Life in Early Poverty Bay
Back to the Sixties — Taking Up Of Whataupoko Mr. W. Parker's Recollections
Back to the Sixties
Taking Up Of Whataupoko Mr. W. Parker's Recollections
“Early in 1860 my parents, with their family of three children, of whom I was the eldest, my Uncle Henry being another of the party, came to New Zealand in the clipper ship Red Jacket, commanded by one Reed,' remarked Mr Wm. Parker, of Mangapapa to a Times interviewer. “Amongst the passengers were Thomas Powdrell, his wife and three grown-up children, Mary Ann, Emma and Henry. They were friends of my parents and came from Cheshire where my father's people had resided for many generations. Other passengers included Mr John Eldon Gorst, who shortly after landing became a magistrate in Waikato and was very conspicuous in the early stages of the war there, and the Reverend Von Dadelszen, the latter bringing a large family with him, one of whom was Otto, afterwards manager of the Union Bank of Australia at Gisborne.
“Shortly after our arrival in Hawke's Bay, my father and uncle went into partnership with a Mr William Rich as stock dealers, shippers and butchers, and as their business employed many hands, most of whom came from Auckland, there were some characters amongst them, and it was a pretty hot shop out of which it was most difficult for my mother to keep me.
How Whataupoko Came to Be Occupied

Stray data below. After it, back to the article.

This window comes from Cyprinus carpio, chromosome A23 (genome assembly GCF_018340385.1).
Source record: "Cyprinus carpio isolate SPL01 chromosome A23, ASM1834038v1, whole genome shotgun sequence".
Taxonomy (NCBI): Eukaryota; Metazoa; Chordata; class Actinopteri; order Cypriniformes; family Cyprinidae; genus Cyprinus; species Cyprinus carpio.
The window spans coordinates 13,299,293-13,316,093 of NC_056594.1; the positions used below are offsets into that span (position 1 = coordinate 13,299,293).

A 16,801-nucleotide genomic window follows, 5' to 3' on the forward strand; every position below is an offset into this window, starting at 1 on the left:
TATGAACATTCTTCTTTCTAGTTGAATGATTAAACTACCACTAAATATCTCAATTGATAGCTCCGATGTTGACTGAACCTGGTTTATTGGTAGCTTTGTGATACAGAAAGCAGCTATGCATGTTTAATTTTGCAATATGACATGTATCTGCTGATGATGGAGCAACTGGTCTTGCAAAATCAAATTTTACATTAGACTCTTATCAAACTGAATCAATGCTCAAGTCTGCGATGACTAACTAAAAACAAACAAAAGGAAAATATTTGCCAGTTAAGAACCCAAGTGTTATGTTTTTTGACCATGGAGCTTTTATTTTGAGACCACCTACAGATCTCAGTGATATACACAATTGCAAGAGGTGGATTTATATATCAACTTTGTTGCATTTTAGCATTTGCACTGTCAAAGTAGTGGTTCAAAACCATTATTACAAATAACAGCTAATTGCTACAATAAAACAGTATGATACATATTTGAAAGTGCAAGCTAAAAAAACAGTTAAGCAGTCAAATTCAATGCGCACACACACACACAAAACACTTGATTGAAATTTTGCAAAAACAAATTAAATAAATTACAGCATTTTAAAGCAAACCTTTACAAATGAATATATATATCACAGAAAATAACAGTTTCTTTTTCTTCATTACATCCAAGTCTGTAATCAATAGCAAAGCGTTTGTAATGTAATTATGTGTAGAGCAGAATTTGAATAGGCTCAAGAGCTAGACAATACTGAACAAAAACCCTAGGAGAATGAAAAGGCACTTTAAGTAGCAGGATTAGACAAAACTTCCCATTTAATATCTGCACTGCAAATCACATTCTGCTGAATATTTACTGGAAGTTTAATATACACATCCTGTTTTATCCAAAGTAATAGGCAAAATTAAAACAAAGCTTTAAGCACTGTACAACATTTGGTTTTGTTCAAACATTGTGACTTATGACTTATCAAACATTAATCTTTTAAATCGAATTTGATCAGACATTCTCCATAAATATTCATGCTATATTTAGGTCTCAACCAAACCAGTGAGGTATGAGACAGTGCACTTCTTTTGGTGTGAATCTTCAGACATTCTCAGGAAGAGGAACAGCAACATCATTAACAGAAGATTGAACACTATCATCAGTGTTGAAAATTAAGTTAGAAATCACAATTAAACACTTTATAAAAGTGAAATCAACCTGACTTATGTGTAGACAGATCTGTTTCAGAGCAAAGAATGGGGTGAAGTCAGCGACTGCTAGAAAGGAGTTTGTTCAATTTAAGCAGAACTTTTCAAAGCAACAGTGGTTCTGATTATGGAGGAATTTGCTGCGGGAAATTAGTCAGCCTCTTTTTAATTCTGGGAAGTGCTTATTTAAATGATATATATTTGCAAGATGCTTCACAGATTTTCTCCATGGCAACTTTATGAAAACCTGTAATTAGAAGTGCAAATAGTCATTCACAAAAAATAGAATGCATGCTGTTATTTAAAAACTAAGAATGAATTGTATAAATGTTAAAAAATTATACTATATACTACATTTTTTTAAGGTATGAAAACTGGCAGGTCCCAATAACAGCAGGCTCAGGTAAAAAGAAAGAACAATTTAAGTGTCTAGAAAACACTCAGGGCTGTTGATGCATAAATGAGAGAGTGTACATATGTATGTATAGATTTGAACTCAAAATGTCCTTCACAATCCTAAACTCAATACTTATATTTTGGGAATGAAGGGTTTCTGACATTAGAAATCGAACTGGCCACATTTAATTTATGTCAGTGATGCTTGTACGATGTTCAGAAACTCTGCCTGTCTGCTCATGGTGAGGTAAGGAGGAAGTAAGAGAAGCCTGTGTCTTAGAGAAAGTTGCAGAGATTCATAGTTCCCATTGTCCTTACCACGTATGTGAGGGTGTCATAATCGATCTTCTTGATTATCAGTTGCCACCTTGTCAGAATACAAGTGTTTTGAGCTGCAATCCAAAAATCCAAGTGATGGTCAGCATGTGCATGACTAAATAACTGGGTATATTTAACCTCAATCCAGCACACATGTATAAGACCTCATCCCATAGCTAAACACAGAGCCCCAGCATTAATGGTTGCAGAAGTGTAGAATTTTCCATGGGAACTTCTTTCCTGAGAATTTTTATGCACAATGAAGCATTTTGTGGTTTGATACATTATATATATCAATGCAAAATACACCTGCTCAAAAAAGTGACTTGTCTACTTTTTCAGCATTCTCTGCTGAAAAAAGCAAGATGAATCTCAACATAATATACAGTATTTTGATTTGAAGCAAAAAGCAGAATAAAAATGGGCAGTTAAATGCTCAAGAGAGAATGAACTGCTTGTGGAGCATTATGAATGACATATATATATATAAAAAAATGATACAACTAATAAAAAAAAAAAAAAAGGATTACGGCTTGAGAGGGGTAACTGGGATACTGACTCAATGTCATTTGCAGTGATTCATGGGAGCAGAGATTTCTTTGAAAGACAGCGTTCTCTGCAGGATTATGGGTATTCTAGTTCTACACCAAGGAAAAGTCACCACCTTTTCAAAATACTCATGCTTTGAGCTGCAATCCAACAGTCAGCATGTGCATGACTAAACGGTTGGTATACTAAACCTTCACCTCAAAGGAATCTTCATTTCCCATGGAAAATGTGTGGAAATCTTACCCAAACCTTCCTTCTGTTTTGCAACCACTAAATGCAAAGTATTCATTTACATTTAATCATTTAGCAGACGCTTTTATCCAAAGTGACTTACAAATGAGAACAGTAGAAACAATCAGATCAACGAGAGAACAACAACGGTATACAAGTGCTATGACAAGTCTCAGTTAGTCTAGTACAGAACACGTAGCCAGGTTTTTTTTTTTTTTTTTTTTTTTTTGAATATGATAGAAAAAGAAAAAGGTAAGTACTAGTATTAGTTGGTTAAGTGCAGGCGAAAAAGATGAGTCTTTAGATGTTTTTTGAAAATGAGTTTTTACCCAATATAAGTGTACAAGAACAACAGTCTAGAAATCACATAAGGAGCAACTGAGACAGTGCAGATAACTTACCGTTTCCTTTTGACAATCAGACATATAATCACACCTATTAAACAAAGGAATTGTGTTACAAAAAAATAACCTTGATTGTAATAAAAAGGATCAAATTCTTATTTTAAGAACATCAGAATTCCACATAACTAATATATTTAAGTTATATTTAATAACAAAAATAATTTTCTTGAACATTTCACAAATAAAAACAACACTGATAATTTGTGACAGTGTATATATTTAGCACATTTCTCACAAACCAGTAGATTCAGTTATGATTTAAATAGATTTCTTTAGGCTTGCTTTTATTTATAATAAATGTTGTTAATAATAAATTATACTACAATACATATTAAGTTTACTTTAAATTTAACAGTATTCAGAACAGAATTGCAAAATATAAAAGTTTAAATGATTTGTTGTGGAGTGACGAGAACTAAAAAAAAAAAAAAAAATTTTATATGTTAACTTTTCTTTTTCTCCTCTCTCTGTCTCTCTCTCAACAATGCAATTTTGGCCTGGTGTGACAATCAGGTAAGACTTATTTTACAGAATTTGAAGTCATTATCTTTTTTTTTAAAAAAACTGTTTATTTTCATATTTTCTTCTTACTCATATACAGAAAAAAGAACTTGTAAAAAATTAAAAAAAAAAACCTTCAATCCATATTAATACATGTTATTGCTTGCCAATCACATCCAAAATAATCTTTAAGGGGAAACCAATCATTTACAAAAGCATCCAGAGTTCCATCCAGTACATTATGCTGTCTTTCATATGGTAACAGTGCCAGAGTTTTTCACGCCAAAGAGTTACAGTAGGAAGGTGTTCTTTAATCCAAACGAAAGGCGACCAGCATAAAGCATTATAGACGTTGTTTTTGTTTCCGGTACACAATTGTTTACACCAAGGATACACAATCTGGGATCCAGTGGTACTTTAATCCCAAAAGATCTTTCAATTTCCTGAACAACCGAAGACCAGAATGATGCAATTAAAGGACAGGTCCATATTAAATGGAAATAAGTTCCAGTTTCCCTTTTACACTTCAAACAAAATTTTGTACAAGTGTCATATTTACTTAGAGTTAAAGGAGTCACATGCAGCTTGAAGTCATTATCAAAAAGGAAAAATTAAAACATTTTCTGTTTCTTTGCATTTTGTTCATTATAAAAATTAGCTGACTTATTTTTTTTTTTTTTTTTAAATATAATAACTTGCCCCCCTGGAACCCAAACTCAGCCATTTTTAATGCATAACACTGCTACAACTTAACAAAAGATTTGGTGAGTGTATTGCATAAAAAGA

“In 1864 some of the Poverty Bay Maoris awakened to the fact that far too much of the land in their district was lying idle. Three of them, representing most of the principal owners of Whataupoko, came to Napier in search of Europeans inclined to take up land in Poverty Bay. They were Henare Ruru, Pitau and another half-caste named Tom Jones. Pitau was the elder brother of Wi Pere, and Jones represented people who then lived on the southern side of the Bay, of whom old Raharuhi Rukupo (Lazarus) was the principal man. These men got into touch with my father and uncle, with the result that they were induced to occupy Whataupoko. My uncle came with sheep, which were brought by sea and landed at The Point—just where it is proproposed to have a swimming bath for Gisborne. The sheep had a very rough time within 24 hours after being put ashore, many being worried to death by Maoris dogs, which swam across from the Kaiti side and elsewhere. Kaiti was, so to speak, swarming with Maoris at that time. This unexpected knock annoyed my uncle, who sought satisfaction by poisoning as many dogs page 98 around Turanganui as he could, seventeen taking the bait and being stiffened outright. The Maoris were much upset at their loss and were inclined to vent their wrath on my uncle, who thought it best to leave the Bay and he never returned.